Nevertheless, in Florida, the last known outbreak of malaria took place in 2003–in Palm Beach County, affecting 65 people. In 2010, four Floridians died of Eastern Equine Encephalitis, or EEE, a mosquito-borne virus that usually affects horses. Dengue fever, another mosquito-borne virus, has had minor outbreaks affecting dozens in Florida over a decade ago, and a few more cases are reported each year as travelers return from abroad, but deaths are rare. Floridians are thousands of times more likely to be murdered by other Floridians than from a mosquito bite.
The combination of public health measures like mosquito districts and readily available health care play a big role in suppressing mosquito-borne illnesses and complications, Lord said.
The new spraying zone includes the Florida East Railway corridor. Railroad companies don’t pay their taxes to local governments, but directly to the state Department of revenue. To work out that system and accommodate railroads’ taxing timelines, the county won’t start collecting the tax or providing the service until Oct. 1, Lord said.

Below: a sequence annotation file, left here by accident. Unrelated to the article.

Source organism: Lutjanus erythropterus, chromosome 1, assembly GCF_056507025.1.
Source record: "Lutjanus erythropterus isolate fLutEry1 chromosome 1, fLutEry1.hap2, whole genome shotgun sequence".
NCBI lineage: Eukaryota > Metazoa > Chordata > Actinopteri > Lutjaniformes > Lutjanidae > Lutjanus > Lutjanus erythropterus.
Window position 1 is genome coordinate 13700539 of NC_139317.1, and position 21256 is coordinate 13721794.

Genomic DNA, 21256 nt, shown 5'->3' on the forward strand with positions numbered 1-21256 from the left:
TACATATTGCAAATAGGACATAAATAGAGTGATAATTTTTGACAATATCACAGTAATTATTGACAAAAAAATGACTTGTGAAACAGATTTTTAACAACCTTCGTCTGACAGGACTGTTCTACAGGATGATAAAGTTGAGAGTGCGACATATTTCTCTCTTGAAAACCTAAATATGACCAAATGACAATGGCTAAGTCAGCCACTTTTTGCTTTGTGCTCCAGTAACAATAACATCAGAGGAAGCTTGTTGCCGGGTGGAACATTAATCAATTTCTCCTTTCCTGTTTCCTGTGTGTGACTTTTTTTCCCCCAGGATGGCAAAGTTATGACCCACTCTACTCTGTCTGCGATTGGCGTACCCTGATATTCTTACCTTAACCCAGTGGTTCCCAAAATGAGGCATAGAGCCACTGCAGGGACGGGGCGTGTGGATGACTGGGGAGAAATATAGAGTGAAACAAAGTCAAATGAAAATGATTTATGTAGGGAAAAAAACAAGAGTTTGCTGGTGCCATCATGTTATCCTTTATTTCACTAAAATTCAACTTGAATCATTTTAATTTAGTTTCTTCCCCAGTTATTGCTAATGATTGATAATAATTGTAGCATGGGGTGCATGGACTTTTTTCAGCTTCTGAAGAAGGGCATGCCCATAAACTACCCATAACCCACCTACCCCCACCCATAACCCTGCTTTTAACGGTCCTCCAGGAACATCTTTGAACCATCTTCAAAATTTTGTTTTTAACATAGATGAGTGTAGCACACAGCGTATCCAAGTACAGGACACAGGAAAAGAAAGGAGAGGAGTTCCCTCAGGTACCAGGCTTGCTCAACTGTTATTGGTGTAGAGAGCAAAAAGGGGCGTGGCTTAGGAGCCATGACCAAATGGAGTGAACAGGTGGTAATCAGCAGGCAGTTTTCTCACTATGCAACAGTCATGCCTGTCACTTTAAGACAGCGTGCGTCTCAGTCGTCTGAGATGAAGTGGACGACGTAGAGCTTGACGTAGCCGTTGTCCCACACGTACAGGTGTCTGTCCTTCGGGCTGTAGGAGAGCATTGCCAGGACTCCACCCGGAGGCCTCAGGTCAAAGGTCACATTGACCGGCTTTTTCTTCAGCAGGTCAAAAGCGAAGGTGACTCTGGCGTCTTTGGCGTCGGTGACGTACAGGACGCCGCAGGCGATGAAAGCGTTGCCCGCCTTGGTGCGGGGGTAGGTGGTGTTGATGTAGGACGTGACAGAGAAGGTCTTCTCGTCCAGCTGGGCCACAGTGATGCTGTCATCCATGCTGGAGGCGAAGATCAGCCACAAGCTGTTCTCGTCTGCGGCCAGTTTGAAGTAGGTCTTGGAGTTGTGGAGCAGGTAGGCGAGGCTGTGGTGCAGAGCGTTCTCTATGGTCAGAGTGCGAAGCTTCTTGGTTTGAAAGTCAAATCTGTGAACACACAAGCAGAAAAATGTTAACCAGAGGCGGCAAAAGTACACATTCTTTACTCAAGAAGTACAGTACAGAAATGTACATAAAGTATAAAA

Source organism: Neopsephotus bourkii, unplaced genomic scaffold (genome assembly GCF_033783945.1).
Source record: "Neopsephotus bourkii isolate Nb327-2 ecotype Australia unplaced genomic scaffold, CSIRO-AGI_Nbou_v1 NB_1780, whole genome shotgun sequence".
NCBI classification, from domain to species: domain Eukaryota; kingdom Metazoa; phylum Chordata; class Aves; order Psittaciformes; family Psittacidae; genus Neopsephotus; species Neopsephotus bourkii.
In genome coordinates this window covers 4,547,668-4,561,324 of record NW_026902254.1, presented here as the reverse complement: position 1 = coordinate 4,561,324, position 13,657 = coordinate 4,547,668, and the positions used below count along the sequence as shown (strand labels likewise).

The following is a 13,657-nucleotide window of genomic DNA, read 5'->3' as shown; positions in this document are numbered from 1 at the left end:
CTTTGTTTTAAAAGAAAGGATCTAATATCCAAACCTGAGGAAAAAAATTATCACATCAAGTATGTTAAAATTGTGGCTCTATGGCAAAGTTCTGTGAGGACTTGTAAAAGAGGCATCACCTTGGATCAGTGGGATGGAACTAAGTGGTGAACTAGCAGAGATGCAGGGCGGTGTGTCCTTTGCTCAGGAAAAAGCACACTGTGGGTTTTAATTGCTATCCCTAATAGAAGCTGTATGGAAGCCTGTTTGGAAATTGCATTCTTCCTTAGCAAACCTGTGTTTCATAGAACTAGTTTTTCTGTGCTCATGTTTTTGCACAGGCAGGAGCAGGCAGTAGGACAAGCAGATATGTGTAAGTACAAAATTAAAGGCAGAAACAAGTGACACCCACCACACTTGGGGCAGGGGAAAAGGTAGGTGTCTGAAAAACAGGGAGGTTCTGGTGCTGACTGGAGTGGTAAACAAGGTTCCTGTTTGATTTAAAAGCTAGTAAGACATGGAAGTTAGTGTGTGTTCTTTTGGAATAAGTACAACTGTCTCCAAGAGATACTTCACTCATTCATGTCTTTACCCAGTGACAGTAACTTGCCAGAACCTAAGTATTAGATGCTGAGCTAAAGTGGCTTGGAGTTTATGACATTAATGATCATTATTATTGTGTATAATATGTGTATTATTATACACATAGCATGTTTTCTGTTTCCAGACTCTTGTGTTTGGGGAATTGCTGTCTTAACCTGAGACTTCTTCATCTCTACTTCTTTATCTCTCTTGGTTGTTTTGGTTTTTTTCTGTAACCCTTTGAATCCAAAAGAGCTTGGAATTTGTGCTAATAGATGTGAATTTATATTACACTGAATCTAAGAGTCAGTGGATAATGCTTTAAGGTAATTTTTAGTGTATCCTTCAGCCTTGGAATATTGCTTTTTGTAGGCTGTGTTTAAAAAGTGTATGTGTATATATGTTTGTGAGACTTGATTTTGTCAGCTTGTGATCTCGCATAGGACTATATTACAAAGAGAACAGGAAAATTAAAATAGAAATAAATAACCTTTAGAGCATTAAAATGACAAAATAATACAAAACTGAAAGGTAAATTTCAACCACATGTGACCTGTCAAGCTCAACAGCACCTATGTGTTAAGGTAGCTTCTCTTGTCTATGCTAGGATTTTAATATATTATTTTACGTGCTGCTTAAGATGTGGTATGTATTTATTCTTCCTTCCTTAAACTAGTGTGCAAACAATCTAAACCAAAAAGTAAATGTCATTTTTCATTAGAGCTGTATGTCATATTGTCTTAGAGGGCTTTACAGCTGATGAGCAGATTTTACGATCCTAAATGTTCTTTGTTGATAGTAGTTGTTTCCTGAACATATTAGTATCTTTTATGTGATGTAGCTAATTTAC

Additional mosquito control services will include (see the map below):
- South – the area east of U.S. 1 from north of Korona, as well as south and east to the Volusia County Line, an area that includes the Flagler County portions of Plantation Reserve, Plantation Bay, Fleetwood Terrace, Eagle Rock Ranch, and Ormond Manor; and,
- West – U.S. 1 to (and inclusive of) the Florida East Coast Railway from County Road 13 north to the St. Johns County Line, an area that includes the Palm Lakes Entertainment & Industrial Park area, Atlantis industrial/commercial area, Otis Stone Hunter Road industrial/commercial area, Town & Country Business Park, Reverie, Somerset, Palm Coast Park, Sawmill Creek subdivision, and Dixie Highway Park.